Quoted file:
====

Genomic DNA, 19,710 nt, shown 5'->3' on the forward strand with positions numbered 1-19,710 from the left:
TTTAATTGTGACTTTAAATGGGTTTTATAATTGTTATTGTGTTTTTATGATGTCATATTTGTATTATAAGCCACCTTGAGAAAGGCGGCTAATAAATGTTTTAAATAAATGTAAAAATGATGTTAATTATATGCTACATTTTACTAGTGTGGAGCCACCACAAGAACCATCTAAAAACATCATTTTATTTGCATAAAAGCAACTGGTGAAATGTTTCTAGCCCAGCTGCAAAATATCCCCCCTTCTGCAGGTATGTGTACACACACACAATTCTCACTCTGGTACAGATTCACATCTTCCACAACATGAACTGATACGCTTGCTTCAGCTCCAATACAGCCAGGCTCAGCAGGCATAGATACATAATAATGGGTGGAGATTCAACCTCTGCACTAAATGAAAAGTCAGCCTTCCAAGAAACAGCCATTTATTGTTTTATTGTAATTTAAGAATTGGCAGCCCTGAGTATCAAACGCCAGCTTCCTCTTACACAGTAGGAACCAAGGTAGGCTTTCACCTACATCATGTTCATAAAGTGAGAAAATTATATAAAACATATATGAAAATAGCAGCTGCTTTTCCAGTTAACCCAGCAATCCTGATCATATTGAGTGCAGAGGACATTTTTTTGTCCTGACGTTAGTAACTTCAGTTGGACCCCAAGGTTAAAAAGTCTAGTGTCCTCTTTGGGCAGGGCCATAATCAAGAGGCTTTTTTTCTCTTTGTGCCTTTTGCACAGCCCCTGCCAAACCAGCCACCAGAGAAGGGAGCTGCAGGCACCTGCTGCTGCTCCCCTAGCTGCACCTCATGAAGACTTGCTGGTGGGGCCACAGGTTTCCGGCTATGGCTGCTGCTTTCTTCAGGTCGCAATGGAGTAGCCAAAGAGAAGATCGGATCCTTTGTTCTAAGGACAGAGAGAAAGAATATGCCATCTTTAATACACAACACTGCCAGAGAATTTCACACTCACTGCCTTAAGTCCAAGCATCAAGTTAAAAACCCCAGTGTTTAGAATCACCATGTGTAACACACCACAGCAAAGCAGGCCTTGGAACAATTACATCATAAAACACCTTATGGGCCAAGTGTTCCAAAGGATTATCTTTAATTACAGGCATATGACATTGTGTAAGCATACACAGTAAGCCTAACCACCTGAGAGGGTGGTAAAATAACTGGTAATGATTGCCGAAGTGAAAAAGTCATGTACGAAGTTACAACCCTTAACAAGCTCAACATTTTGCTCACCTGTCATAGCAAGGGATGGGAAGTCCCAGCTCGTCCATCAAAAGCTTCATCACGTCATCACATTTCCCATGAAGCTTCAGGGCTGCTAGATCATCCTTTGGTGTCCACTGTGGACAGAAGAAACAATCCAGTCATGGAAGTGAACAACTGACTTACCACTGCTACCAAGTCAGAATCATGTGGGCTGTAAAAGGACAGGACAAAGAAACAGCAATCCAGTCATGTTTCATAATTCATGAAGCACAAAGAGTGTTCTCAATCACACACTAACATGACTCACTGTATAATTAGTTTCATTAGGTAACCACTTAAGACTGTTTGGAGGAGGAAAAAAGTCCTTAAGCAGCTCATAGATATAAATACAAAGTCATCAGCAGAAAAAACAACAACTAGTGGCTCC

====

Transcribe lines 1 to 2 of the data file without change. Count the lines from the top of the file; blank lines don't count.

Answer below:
Genomic DNA, 19,710 nt, shown 5'->3' on the forward strand with positions numbered 1-19,710 from the left:
TTTAATTGTGACTTTAAATGGGTTTTATAATTGTTATTGTGTTTTTATGATGTCATATTTGTATTATAAGCCACCTTGAGAAAGGCGGCTAATAAATGTTTTAAATAAATGTAAAAATGATGTTAATTATATGCTACATTTTACTAGTGTGGAGCCACCACAAGAACCATCTAAAAACATCATTTTATTTGCATAAAAGCAACTGGTGAAATGTTTCTAGCCCAGCTGCAAAATATCCCCCCTTCTGCAGGTATGTGTACACACACACAATTCTCACTCTGGTACAGATTCACATCTTCCACAACATGAACTGATACGCTTGCTTCAGCTCCAATACAGCCAGGCTCAGCAGGCATAGATACATAATAATGGGTGGAGATTCAACCTCTGCACTAAATGAAAAGTCAGCCTTCCAAGAAACAGCCATTTATTGTTTTATTGTAATTTAAGAATTGGCAGCCCTGAGTATCAAACGCCAGCTTCCTCTTACACAGTAGGAACCAAGGTAGGCTTTCACCTACATCATGTTCATAAAGTGAGAAAATTATATAAAACATATATGAAAATAGCAGCTGCTTTTCCAGTTAACCCAGCAATCCTGATCATATTGAGTGCAGAGGACATTTTTTTGTCCTGACGTTAGTAACTTCAGTTGGACCCCAAGGTTAAAAAGTCTAGTGTCCTCTTTGGGCAGGGCCATAATCAAGAGGCTTTTTTTCTCTTTGTGCCTTTTGCACAGCCCCTGCCAAACCAGCCACCAGAGAAGGGAGCTGCAGGCACCTGCTGCTGCTCCCCTAGCTGCACCTCATGAAGACTTGCTGGTGGGGCCACAGGTTTCCGGCTATGGCTGCTGCTTTCTTCAGGTCGCAATGGAGTAGCCAAAGAGAAGATCGGATCCTTTGTTCTAAGGACAGAGAGAAAGAATATGCCATCTTTAATACACAACACTGCCAGAGAATTTCACACTCACTGCCTTAAGTCCAAGCATCAAGTTAAAAACCCCAGTGTTTAGAATCACCATGTGTAACACACCACAGCAAAGCAGGCCTTGGAACAATTACATCATAAAACACCTTATGGGCCAAGTGTTCCAAAGGATTATCTTTAATTACAGGCATATGACATTGTGTAAGCATACACAGTAAGCCTAACCACCTGAGAGGGTGGTAAAATAACTGGTAATGATTGCCGAAGTGAAAAAGTCATGTACGAAGTTACAACCCTTAACAAGCTCAACATTTTGCTCACCTGTCATAGCAAGGGATGGGAAGTCCCAGCTCGTCCATCAAAAGCTTCATCACGTCATCACATTTCCCATGAAGCTTCAGGGCTGCTAGATCATCCTTTGGTGTCCACTGTGGACAGAAGAAACAATCCAGTCATGGAAGTGAACAACTGACTTACCACTGCTACCAAGTCAGAATCATGTGGGCTGTAAAAGGACAGGACAAAGAAACAGCAATCCAGTCATGTTTCATAATTCATGAAGCACAAAGAGTGTTCTCAATCACACACTAACATGACTCACTGTATAATTAGTTTCATTAGGTAACCACTTAAGACTGTTTGGAGGAGGAAAAAAGTCCTTAAGCAGCTCATAGATATAAATACAAAGTCATCAGCAGAAAAAACAACAACTAGTGGCTCC